Let's Talk About Passwords

With the increase in hacking attacks on corporations we need to discuss password security. Basically you should avoid all sites that send you an email after you register that includes you password, or sites that send you a temporary password via email when you click the "forgot my password" link. This what is referred to as a plaintext password and it's a sure sign that the site is not properly handling your sensitive information.

This blatent lack of security is primarily due to two things: Ignorance (see my post "Validating, Sanitizing, and You) and a flawed logic called "security through obscurity." It essentially states that if you don't know how something is built then it will be too difficult to find and exploit its vunerabilities.


Cryptographic Hashes

I know, you see the word Cryptographic and start to doze off already but it's important to understand. Using a crytographic hash is an important first step if you want to store passwords securely. How it works is the password is algorithmically turned into a indecipherable series of characters. Let's use MD5 strictly for example simplicity.

$pwrd = "password";
$hash = md5($pwrd); // Value: 5f4dcc3b5aa765d61d8327deb882cf99

The way you verify a password is you take the password, hash it again, and compare the hashes. This seems secure right? Well in theory it is. The issue comes when the innerworkings of the algorithm are found to be flawed, as is the case with MD5 and the collision issue noted in 1996. This means two inputs can have the same hash output. This makes it easier for brute force attacks which makes it easier to fill it's rainbow table. Well how do we prevent this?


Salt

Salt is when you add a random string onto the password and hash it together. This prevents any previously known rainbow tables from working. This also turns your hash into a one way hash because the password can not be computed without knowledge of both the salt and the password.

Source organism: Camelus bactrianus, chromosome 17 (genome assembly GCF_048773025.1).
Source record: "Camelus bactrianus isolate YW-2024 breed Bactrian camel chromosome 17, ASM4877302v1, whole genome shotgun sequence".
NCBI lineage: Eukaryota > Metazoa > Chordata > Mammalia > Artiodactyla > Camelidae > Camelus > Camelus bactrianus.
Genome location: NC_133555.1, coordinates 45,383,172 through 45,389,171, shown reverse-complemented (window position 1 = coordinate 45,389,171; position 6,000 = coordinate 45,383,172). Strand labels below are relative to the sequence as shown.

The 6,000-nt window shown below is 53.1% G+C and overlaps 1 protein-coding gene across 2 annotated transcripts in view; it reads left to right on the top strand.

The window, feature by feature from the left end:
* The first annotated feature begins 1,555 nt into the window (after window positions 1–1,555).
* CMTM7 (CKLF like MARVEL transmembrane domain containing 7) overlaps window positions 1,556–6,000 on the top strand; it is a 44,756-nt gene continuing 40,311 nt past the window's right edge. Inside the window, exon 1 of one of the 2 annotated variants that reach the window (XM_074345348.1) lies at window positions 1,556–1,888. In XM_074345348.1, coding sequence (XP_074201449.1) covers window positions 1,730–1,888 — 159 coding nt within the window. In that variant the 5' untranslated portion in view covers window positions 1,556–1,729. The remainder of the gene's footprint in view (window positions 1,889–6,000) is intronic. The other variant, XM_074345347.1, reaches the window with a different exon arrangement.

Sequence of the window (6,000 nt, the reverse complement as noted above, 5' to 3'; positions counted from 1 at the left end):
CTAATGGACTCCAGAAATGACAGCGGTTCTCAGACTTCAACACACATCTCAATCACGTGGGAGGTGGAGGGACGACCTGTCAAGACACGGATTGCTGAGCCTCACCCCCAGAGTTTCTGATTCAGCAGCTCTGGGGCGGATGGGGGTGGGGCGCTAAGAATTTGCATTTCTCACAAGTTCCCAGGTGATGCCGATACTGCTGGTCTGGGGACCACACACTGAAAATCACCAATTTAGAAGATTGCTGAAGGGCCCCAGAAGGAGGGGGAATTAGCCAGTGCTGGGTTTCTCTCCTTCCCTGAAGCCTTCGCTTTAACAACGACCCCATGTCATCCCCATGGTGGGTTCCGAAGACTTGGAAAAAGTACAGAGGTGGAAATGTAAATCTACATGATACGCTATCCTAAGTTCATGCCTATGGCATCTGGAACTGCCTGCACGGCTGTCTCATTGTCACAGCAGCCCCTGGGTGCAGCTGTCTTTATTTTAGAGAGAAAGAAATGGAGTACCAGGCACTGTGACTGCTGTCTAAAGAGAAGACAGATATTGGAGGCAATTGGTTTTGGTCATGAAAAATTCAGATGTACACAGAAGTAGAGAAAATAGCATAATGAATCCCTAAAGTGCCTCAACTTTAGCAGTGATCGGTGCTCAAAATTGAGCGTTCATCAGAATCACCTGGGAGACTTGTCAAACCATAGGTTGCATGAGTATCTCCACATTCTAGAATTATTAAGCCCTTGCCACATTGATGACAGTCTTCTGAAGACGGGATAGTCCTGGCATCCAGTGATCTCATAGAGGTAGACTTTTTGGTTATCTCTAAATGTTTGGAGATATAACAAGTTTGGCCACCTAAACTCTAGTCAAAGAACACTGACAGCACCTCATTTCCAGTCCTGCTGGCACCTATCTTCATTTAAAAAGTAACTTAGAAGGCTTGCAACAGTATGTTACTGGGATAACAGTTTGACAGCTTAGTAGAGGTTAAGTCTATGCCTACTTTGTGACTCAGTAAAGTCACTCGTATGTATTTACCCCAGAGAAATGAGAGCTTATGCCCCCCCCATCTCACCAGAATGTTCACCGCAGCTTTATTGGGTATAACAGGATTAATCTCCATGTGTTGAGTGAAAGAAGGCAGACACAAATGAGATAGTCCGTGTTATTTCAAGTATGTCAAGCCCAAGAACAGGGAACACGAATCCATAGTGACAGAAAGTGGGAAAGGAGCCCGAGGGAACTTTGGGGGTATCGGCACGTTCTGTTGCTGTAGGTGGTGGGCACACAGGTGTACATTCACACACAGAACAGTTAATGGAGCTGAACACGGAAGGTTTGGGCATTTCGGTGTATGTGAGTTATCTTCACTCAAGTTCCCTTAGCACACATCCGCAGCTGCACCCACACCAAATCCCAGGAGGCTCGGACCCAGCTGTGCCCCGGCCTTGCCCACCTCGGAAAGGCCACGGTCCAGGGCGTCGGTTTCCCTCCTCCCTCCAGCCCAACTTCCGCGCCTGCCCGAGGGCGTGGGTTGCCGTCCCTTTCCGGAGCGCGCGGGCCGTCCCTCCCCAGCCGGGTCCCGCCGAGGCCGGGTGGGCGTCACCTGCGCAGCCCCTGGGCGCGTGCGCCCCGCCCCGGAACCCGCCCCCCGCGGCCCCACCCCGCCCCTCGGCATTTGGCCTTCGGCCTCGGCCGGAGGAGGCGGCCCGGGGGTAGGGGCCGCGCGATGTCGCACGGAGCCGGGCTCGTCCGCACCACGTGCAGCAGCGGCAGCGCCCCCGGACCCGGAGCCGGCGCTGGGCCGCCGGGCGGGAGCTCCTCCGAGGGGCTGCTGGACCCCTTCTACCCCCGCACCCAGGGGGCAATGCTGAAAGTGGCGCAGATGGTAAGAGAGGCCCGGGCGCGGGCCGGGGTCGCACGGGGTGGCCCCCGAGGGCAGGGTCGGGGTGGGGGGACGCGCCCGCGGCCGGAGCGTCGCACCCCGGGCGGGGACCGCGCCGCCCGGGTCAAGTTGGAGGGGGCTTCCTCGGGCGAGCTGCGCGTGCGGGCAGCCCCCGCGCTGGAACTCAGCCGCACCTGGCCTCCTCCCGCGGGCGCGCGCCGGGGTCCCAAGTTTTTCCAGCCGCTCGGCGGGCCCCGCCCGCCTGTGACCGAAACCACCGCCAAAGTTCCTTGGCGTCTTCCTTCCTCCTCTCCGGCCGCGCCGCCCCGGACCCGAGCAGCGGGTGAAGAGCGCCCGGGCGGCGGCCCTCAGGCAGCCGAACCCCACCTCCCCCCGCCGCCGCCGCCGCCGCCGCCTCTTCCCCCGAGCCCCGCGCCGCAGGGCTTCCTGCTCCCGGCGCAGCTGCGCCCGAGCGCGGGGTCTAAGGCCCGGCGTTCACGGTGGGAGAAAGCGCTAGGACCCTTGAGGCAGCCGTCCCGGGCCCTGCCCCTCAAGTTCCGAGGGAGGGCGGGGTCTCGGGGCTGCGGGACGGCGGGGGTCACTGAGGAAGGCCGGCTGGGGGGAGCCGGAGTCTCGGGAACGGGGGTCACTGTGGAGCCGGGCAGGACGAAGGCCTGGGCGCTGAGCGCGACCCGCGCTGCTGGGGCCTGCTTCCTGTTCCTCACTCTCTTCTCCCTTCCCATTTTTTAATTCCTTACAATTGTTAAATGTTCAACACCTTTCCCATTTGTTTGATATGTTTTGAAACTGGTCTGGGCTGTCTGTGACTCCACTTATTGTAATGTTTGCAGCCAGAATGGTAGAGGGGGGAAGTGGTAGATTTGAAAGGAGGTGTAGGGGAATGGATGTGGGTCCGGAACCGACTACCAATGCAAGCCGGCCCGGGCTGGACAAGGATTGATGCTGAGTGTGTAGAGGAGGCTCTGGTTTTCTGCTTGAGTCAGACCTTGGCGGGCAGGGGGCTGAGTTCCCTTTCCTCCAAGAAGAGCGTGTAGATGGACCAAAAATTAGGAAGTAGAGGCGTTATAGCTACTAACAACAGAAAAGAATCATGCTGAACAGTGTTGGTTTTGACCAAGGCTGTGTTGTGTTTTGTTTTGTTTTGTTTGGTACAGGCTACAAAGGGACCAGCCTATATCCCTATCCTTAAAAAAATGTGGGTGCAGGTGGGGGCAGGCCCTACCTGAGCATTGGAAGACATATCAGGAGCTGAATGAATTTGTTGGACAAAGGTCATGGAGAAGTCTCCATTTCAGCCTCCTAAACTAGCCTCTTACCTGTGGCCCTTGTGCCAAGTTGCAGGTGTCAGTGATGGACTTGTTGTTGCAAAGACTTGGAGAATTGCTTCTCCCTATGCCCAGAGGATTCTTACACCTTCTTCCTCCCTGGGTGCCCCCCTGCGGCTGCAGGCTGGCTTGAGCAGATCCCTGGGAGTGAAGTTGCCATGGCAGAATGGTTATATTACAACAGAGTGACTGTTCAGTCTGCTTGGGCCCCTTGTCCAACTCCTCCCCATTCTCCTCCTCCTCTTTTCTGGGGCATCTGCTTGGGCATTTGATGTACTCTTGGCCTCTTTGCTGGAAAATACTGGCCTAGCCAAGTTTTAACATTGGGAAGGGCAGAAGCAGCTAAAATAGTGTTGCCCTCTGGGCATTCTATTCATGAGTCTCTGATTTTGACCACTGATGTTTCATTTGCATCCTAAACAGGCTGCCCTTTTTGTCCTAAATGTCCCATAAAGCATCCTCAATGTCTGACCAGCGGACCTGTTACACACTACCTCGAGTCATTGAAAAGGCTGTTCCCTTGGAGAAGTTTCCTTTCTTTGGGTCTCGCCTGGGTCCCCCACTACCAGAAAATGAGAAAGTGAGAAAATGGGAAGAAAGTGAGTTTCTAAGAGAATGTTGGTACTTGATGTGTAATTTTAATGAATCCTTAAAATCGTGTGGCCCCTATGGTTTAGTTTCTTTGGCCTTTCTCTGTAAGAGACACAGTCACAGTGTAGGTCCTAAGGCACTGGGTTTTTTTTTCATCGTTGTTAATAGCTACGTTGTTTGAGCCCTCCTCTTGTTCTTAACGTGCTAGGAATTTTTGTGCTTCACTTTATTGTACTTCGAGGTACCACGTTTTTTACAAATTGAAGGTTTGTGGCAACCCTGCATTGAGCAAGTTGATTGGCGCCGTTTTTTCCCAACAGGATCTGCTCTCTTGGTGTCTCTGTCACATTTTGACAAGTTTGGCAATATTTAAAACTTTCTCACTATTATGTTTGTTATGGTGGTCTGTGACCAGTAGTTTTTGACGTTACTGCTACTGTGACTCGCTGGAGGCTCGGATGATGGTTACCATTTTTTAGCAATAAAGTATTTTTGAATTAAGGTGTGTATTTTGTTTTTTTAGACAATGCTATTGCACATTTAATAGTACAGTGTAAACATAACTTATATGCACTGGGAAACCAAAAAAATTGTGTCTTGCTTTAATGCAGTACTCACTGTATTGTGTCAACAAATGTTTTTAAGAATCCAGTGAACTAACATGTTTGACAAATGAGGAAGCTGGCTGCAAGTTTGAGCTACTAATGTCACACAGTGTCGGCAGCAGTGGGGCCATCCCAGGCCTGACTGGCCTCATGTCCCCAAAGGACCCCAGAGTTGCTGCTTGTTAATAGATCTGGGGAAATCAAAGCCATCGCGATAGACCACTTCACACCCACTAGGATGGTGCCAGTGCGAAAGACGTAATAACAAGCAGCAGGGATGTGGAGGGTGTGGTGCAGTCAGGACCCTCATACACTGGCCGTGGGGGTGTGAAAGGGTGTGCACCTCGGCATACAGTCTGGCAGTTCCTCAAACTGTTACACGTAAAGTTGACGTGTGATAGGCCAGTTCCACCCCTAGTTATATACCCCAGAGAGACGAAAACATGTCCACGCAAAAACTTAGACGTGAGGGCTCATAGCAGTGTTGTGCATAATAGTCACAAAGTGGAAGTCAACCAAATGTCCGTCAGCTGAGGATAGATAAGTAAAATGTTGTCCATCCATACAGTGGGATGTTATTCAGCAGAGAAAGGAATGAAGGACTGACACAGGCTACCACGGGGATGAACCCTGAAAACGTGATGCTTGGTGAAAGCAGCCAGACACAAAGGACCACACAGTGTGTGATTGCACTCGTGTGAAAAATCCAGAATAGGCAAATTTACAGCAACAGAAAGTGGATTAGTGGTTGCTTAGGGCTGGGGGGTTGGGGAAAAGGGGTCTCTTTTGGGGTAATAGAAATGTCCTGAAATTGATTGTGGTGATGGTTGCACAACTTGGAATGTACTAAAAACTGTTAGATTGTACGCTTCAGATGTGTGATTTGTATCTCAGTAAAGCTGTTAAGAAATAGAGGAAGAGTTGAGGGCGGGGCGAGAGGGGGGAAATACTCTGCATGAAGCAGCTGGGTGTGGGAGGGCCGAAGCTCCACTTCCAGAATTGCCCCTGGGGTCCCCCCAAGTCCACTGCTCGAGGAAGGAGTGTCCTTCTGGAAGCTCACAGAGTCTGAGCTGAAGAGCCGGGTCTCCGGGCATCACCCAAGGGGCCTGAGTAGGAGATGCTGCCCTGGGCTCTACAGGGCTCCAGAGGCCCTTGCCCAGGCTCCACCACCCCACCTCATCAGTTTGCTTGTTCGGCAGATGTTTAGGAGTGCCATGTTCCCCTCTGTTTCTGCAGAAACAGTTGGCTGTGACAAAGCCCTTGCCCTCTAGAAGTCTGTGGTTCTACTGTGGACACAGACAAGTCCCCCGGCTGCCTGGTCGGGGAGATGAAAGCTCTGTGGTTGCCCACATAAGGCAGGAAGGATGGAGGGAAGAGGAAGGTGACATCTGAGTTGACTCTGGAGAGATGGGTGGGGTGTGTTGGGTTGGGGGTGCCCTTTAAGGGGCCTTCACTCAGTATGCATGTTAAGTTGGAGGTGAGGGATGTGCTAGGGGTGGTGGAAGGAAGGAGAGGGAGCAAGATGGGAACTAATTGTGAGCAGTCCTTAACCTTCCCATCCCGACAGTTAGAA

$pwrd = "password";
$salt = "jonsnow";
$hash = md5($salt . $pwrd); // Value: ab6b5f9f814ccee8a520f97b59f0f0df

So we're secure right? Not quite. This is what's known as a site-wide salt, and it's generally frowned upon because all it takes is someone to know your salt code and you're back to square one. Salts should be randomly generated to prevent this.


Putting it together

First we need to use another crytographic hash because as we've discussed MD5 is broken. The most secure one right now is bcrypt which uses the Eksblowfish algorithm. Luckily for us as of PHP 5.5 we can use the password_hash() function.

Hashing and Salting

$username = 'user';
$password = 'password';
$options = array('cost' => 11);
$hashed = password_hash($password, PASSWORD_BCRYPT, $options);

$params = array(':username' => $username, ':hash' => $hashed);

//Insert hashed and salted password into DB. Connection link code omitted.
$query = $conn->prepare('INSERT INTO users (username,hash) VALUES (:username,:hash)');

$query->execute($params);